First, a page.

Thursday, September 29, 2011

Sing You Home by Jodi Picoult-It still hurts.

As many of you might not know, I love to read. I actually do alot of books on cd's. While I drive to work I listen to many books. This one book I just finished, Sing You Home,was very good. But it left me bawling my eyes out sometimes. As the main character talks about miscarriages, going through infertility issues, IVF, etc. I found myself still raw with emotion about my own past of miscarriages and infertility. The pain does not go away because I have a son. Those years were the worst years of my life. My heart goes out to the many people who battle infertility and miscarriages. Its unfair and heartbreaking. My son is my miracle baby and I look at him every night sleeping and think how lucky and thankful I am to have him in our lives.
We are trying for another baby. As each month passes, I do still feel disappointment that I didn't get pregnant. Its sad to say this, I feel guilty even thinking it, I should just be happy with him, but it still hurts getting my period every month. I want to give Luca a brother or sister. I have to admit the pain is lesser than it was before I had my son but it still hurts. I am giving myself a few more months and I will be contacting my RE again. I just want to make sure all is ok and if I need to go through IVF again, I will, in a second. It was the best thing I ever did. I often think about my miscarriages and how I mend my heart I say. "They weren't Luca. God wanted me to have Luca.I was meant to be Luca's mom."

Here is the synopsis of Sing You Home:
Zoe Baxter has spent ten years trying to get pregnant, and after multiple miscarriages and infertility issues, it looks like her dream is about to come true – she is seven months pregnant. But a terrible turn of events leads to a nightmare – one that takes away the baby she has already fallen for; and breaks apart her marriage to Max.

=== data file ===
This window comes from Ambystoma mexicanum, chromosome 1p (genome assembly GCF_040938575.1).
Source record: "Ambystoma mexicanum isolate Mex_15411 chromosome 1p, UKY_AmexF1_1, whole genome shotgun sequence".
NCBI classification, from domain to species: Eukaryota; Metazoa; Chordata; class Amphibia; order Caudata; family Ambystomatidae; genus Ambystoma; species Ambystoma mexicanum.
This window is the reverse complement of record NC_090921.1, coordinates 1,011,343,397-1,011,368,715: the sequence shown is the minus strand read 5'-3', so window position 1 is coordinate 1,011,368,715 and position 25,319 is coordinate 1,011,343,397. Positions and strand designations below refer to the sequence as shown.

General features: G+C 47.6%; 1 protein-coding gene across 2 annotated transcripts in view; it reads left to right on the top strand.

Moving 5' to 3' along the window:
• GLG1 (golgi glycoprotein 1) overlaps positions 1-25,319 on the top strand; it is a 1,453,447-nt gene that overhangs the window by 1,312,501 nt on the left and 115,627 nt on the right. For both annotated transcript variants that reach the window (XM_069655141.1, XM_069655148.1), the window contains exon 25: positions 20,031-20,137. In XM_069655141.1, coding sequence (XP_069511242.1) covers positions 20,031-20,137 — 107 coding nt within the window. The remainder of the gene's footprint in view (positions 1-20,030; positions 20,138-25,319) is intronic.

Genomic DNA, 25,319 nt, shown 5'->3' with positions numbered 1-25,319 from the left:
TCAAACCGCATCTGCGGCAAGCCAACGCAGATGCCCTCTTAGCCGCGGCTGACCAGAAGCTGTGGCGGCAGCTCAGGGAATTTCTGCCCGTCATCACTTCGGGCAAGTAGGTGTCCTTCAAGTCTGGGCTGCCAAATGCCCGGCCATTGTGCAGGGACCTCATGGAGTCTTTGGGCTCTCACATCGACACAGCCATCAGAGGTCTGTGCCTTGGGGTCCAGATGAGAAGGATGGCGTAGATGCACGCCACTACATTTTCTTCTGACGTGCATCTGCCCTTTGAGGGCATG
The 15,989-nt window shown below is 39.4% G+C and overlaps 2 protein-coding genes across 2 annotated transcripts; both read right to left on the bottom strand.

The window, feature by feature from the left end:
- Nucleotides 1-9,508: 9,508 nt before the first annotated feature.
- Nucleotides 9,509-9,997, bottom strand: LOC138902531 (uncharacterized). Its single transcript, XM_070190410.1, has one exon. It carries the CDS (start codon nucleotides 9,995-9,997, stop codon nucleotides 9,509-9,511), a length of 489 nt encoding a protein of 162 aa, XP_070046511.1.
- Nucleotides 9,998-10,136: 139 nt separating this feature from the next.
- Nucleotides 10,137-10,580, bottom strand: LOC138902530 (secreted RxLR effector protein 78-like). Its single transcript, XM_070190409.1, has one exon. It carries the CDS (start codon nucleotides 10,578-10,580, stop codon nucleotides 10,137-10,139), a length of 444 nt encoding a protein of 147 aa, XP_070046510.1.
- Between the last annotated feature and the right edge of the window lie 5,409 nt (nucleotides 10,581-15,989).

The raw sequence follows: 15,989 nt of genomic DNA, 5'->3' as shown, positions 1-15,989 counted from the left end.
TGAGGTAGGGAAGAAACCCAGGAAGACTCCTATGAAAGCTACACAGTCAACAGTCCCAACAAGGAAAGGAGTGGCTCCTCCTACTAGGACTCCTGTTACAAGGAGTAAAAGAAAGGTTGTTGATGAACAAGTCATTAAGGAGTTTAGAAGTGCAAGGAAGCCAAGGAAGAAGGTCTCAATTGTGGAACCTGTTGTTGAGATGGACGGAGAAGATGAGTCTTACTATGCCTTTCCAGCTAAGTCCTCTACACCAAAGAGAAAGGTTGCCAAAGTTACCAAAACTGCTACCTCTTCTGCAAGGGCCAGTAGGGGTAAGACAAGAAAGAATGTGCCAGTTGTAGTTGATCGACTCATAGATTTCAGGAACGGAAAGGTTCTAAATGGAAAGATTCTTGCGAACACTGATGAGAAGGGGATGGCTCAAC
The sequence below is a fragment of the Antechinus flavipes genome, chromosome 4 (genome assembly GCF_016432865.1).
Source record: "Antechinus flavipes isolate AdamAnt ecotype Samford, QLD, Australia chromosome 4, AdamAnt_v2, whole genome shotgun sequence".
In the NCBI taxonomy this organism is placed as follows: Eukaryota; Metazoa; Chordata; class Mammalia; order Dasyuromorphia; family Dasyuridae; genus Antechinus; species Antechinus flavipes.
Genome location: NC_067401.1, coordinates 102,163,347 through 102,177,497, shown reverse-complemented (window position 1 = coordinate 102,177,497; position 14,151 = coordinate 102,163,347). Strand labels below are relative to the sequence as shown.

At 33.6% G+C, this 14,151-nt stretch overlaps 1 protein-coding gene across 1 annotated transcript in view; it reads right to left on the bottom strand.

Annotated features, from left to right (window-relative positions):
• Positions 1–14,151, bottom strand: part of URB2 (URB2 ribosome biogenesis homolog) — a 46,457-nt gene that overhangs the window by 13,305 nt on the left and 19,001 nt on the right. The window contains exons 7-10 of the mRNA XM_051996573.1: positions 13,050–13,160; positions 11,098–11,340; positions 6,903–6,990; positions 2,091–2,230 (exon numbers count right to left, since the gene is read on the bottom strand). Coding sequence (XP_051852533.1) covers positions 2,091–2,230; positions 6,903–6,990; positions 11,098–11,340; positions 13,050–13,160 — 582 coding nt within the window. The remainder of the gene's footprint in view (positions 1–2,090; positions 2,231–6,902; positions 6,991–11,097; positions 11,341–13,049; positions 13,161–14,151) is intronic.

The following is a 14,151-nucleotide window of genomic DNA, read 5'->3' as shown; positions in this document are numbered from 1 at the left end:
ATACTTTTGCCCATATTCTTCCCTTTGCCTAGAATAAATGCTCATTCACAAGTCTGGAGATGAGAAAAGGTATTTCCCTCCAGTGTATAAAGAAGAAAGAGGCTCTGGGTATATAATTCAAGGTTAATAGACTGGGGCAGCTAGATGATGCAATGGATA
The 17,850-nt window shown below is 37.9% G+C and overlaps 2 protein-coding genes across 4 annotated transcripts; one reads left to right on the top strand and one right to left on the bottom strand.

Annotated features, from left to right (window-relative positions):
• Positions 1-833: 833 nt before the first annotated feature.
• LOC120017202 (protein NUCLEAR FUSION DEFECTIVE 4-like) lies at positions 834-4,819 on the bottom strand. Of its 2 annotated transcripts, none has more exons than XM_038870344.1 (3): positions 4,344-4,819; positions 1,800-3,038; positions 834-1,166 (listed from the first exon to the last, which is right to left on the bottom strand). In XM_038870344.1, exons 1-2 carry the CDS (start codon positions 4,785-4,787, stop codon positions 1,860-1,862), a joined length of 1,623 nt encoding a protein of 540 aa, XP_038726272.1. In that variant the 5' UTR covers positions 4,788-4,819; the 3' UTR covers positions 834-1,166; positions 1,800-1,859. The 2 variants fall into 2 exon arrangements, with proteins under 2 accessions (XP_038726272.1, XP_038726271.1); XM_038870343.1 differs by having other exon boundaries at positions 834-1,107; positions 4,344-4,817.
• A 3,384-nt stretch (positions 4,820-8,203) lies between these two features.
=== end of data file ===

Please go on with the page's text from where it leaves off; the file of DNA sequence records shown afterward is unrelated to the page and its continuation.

In the aftermath, she throws herself into her career as a music therapist – using music clinically to soothe burn victims in a hospital; to help Alzheimer’s patients connect with the present; to provide solace for hospice patients. When Vanessa – a guidance counselor -- asks her to work with a suicidal teen, their relationship moves from business to friendship and then, to Zoe’s surprise, blossoms into love. When Zoe allows herself to start thinking of having a family, again, she remembers that there are still frozen embryos that were never used by herself and Max.

Meanwhile, Max has found peace at the bottom of a bottle – until he is redeemed by an evangelical church, whose charismatic pastor – Clive Lincoln – has vowed to fight the “homosexual agenda” that has threatened traditional family values in America. But this mission becomes personal for Max, when Zoe and her same-sex partner say they want permission to raise his unborn child.

SING YOU HOME explores what it means to be gay in today’s world, and how reproductive science has outstripped the legal system. Are embryos people or property? What challenges do same-sex couples face when it comes to marriage and adoption? What happens when religion and sexual orientation – two issues that are supposed to be justice-blind – enter the courtroom? And most importantly, what constitutes a “traditional family” in today’s day and age?